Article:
The Really Old-School Company Limited
rosco-m68k Classic V2 (Full Kit!)
rosco-m68k Classic V2 (Full Kit!)
The rosco_m68k is a self-build Motorola 68k computer designed for experimentation, education and hacking.
Featuring a 68010 16/32-bit processor running at 10MHz, 1MB RAM, 512KB ROM (Flash, with in-system programming capability; Expandable to 1MB) and advanced IO capabilities thanks to the on-board XR68C681 dual UART, the rosco_m68k is easy to build and lots of fun to hack on.
And with our open-source serial firmware, Easy68K-compatible IO and simple starter projects for your own code, the rosco_m68k is ready to run your programs just as soon as you've soldered it up!
Please Note: We are currently working on restocking, and are releasing stock in batches as soon as we are able. Due to order volumes when we do, it's sometimes taking us a few days to process the orders - please bear with us while we work through the backlog - your order will ship as soon as we can pack it 😊
Note actual PCB colour may vary.
Now shipping with Firmware 2.2 and SD Card support
- MC68010 16/32-bit CPU
- 1MB RAM
- 512KB Flash ROM (Up to 1MB supported)
- On-board UART (115200 BPS as standard)
- SD Card support (requires Arduino SD adapter, not supplied)
- Expansion connector with support for both new and legacy (MC6800) peripherals
- Serial bootloader firmware loads programs via Kermit protocol
- Easy68K IO Compatibility Layer in the firmware
- Various example programs and quick-start code for your own!
- Built-in support for Xosera retro video adapter (additional hardware required, coming soon!)
- Supports IDE adapter, and legacy V9958 video (via community projects, all require additional hardware, not supplied).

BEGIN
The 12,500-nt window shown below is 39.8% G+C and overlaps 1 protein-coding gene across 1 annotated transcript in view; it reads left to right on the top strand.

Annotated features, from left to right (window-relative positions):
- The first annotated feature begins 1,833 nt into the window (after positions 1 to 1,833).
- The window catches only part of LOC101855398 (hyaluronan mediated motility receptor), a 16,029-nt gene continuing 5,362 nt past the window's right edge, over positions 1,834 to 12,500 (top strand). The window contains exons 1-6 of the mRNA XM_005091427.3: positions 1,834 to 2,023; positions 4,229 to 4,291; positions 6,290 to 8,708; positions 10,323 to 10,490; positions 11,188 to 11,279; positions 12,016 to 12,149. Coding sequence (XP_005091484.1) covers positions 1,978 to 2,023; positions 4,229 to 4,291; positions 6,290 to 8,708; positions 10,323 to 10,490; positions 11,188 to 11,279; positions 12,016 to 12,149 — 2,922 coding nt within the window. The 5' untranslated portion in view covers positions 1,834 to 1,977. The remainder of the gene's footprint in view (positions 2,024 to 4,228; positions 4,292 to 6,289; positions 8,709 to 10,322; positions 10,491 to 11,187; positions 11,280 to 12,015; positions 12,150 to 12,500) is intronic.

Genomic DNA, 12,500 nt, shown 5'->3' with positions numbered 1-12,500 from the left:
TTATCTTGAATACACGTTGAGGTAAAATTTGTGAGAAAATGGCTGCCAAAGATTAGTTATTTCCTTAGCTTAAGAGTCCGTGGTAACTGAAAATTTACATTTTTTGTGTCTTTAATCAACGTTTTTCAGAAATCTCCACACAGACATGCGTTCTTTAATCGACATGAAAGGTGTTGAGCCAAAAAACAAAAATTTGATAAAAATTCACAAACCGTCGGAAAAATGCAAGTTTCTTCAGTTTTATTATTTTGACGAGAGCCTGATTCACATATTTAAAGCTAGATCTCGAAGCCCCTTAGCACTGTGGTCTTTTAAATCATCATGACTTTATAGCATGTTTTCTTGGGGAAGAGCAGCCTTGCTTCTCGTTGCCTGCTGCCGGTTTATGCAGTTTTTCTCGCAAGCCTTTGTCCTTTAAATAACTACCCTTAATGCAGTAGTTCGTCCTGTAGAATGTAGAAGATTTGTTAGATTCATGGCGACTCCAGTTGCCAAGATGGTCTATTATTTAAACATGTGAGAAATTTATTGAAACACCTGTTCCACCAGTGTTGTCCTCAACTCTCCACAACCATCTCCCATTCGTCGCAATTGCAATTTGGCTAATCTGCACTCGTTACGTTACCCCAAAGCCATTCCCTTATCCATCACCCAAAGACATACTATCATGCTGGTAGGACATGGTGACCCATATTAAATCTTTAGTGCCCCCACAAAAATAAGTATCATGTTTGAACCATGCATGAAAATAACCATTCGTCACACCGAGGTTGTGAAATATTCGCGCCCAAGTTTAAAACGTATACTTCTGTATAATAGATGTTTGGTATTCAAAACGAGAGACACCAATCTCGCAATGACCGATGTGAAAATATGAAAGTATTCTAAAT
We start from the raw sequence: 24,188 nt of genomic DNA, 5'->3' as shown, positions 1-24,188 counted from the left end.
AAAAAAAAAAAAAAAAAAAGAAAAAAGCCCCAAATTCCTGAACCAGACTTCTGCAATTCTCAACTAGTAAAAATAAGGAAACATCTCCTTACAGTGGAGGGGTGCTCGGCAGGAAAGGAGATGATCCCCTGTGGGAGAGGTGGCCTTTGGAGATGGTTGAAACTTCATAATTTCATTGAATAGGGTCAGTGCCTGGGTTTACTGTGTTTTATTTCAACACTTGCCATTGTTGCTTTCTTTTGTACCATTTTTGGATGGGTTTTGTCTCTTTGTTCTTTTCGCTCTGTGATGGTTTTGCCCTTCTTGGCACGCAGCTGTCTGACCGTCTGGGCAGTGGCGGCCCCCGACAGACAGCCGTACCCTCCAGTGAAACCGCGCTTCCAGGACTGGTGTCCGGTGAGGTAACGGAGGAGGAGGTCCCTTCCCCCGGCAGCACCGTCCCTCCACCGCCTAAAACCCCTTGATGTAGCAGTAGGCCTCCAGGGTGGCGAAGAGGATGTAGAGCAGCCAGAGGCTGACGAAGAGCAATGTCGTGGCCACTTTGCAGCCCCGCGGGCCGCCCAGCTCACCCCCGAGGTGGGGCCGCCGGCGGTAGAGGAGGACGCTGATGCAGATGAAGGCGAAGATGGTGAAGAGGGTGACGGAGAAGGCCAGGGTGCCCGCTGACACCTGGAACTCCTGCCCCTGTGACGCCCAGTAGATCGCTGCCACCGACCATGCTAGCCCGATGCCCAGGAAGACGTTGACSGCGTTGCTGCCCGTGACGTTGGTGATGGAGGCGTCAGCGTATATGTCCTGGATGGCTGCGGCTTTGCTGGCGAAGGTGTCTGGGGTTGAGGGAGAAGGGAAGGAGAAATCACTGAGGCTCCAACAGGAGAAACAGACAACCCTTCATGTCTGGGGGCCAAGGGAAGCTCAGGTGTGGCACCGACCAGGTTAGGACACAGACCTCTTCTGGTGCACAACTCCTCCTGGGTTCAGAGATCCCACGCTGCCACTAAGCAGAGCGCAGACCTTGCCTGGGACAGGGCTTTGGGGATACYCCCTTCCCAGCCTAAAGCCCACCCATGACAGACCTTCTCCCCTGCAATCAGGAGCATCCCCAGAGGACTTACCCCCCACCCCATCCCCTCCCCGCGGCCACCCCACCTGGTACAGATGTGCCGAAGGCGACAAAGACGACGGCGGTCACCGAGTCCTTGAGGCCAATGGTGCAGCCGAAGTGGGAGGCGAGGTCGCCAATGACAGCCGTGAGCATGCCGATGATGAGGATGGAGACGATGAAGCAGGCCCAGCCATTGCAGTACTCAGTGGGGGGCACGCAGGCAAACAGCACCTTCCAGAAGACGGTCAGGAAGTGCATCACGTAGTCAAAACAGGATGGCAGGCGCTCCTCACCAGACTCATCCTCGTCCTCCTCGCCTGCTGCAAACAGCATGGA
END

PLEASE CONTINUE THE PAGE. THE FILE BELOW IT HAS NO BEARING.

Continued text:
Order the parts, grab your soldering iron, and join in the fun of putting your own computer together!
Who can build this?
The rosco_m68k is designed to be easy to solder, and no special skills or equipment are needed! Simply grab a regular (ideally temperature-controlled) soldering iron, some solder (we like lead-free 0.6mm diameter) and have at it!
- All-through-hole design, only basic soldering skills required
- 4-layer PCB so there's plenty of space around components, no fiddly bits
- High-quality solder mask and tented vias reduce the risk of hard-to-spot bridges
- Fully-socketed option at checkout to eliminate the risk of heat-damage to the ICs
Where supplied, all new components are the very highest-quality we can get our hands on. Some components are (by virtue of their not being produced any more!) pre-owned, surplus or new-old-stock, but we carefully recondition and test every component before it leaves our workshop to ensure that you won't be disappointed by non-functional parts.
What else do I need?
In addition to the base PCB and components and soldering gear, we recommend the following:
- Serial to USB (FTDI) converter to connect your rosco_m68k to your PC
- USB to Dupont power lead (can be easily made at home from any USB cable)
- Multimeter for debugging
- EEPROM programmer (Required if pre-programmed ROMs and glue logic options are not selected)
When working with the rosco_m68k, we find the following useful:
- Logic analyser for testing and development
- Solderless breadboards and jumper wires
- Arduino, or other MCU
What about software?
Just like the hardware, the firmware and software for the rosco_m68k are open source, and we're constantly improving and adding new features to it. You'll find everything you need at https://github.com/rosco-m68k including the standard firmware, example projects in both assembly and C, and a bunch of standard libraries you can use in your own projects to do things like serial output and GPIOs.